“I wish to express our heartfelt condolences to you and your daughters in this difficult moment,” the Sikyong said.

Chinese political star Bo Xilai gets life in prison

4973630-3x2-700x467Former Chinese political star Bo Xilai has been sentenced to life in prison after being found guilty of corruption, accepting bribes and abuse of state power.
The highly anticipated verdict of the man once tipped as future leader of China was handed down amid tight security at the Jinan Intermediate People’s Court.
“The court sentences Bo Xilai to life imprisonment for taking bribes, deprives him of his political rights for life and confiscates all his property,” it said in a statement.
He was convicted of taking 20.4 million yuan (US$3.3 million) in bribes.
He was also sentenced to 15 years in prison for embezzlement and seven years for abuse of power.
Bo will also have more than 20 million yuan and all other property confiscated, including a villa in France given to his wife by a corrupt businessman
According to transcripts of the judgment which were posted on the court’s microblog, the court rejected defence arguments that Bo’s earlier testimony was given under duress.
It found that Bo had not been tortured or illegally interrogated and as such, the evidence against him stood.
It also dismissed the defence’s argument that the testimony of Bo’s wife, Gu Kailai, was unacceptable due to her mental illness.
During the 64-year-old’s five-day trial in August, he dismissed his wife’s testimony as “insane”.
Prosecutors had demanded the former commerce minister and party boss of Chongqing be severely punished for showing a lack of remorse.

Tight security

The proceedings took place amid stepped up security outside the court, with dozens of police surrounding the building in Jinan.
Dozens of police, some uniformed and others in plain clothes surrounded the court.
Barricades and barriers were erected more than 50 metres away from the court to prevent people from approaching.
A select group of media was allowed into a penned off area in front of the courthouse, where they clamoured to take photos of vehicles entering the court.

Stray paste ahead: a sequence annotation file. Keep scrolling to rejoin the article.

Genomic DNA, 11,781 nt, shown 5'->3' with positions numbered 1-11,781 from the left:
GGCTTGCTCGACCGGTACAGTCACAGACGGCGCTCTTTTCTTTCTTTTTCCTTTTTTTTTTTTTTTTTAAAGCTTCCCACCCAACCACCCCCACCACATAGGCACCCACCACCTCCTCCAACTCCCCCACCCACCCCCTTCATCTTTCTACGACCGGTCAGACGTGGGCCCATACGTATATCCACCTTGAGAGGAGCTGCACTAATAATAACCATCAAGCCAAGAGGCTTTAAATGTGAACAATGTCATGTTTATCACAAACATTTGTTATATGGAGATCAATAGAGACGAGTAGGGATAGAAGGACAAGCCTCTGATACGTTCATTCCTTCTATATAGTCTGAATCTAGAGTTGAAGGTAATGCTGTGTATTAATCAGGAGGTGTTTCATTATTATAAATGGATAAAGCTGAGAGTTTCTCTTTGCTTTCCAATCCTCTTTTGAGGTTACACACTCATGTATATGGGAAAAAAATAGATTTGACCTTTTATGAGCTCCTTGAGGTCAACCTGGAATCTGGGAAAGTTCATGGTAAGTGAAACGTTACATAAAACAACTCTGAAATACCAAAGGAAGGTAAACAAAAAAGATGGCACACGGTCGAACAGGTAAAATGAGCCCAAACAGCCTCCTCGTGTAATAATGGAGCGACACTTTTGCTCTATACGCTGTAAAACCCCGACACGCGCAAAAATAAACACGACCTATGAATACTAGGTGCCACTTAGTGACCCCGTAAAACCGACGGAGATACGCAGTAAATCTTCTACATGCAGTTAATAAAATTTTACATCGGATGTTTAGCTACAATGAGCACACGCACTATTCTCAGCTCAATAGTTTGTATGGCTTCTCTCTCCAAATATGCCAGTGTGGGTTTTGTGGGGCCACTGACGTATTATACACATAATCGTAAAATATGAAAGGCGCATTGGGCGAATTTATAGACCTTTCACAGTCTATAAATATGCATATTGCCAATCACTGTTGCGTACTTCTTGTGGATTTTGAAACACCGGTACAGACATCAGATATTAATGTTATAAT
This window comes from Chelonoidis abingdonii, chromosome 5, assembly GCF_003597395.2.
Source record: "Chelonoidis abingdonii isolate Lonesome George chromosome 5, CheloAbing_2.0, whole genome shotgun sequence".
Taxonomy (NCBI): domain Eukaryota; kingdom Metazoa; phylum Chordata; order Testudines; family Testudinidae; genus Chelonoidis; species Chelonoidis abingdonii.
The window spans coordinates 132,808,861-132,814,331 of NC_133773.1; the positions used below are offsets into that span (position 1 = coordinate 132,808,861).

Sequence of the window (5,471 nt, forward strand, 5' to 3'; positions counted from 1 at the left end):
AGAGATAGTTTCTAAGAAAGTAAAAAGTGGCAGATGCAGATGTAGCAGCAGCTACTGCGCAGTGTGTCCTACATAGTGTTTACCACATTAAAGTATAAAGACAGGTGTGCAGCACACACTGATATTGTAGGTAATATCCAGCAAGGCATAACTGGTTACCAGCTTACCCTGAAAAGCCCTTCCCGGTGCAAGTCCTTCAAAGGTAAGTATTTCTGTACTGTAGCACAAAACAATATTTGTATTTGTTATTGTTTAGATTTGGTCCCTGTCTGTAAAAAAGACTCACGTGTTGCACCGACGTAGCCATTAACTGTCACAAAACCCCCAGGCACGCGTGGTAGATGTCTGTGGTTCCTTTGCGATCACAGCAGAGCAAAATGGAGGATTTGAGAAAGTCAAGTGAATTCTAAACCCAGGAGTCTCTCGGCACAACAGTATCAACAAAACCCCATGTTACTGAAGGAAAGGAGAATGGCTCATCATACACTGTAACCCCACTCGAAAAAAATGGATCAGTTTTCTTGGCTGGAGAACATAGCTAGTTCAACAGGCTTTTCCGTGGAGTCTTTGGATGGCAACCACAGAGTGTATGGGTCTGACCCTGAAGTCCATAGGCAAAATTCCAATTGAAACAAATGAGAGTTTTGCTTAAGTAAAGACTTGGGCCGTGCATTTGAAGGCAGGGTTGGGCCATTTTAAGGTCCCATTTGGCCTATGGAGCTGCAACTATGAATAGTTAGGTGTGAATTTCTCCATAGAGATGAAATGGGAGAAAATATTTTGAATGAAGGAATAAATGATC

The sentence was publicly announced by the court on its verified page on Sina Weibo, a Chinese equivalent of Twitter.
It also posted photos of Bo during and after the sentencing.

Appeal expected

Bo had denied all charges of bribery, embezzlement and abuse of power.
China politics expert at City University of Hong Kong, Joseph Cheng says he expects the sentence will be appealed although court spokesman Liu Yanjie said after the sentencing that Bo did not indicate whether or not he would do so.
He has 10 days from Monday in which to lodge an appeal.
“It is likely that he may appeal since in the initial trial, he strongly defended that he was innocent,” Mr Cheng said.
“And apparently he wanted to make sure that he has a chance of making a political comeback through proving, or at least declaring, his innocence. So an appeal is likely.”
During the trial, Bo put up a surprisingly strong defence, with a scathing attack on his former police-chief Wang Lijun, saying he was “full of lies and fraud”, and compared another prosecution witness to a “mad dog”.
But he wrote to his family days ago saying he was ready to go to gaol like his revolutionary hero father and that eventually his name would be cleared.
Joseph Cheng says Bo’s active contestation of the charges during his trial was a factor in the harsh sentence.
“A defiant attitude and refusing to admit one’s guilt is considered bad behaviour and attracts a heavier sentence,” he said.
“Bo Xilai would certainly like to retain a chance of a political comeback, and a heavier sentence from the state certainly indicates a rejection of any chance of giving him a political comeback,” he added.
Prior to his ousting, Bo was one of China’s top 25 ranking officials who form the party’s Politburo.
But he fell from grace last year after his police chief fled to a US consulate and his wife was later convicted of the murder of a British businessman, Neil Heywood.

Thursday, 19 September 2013

Several Nations Urge China to Respect Rights of Tibetans at UNHRC Session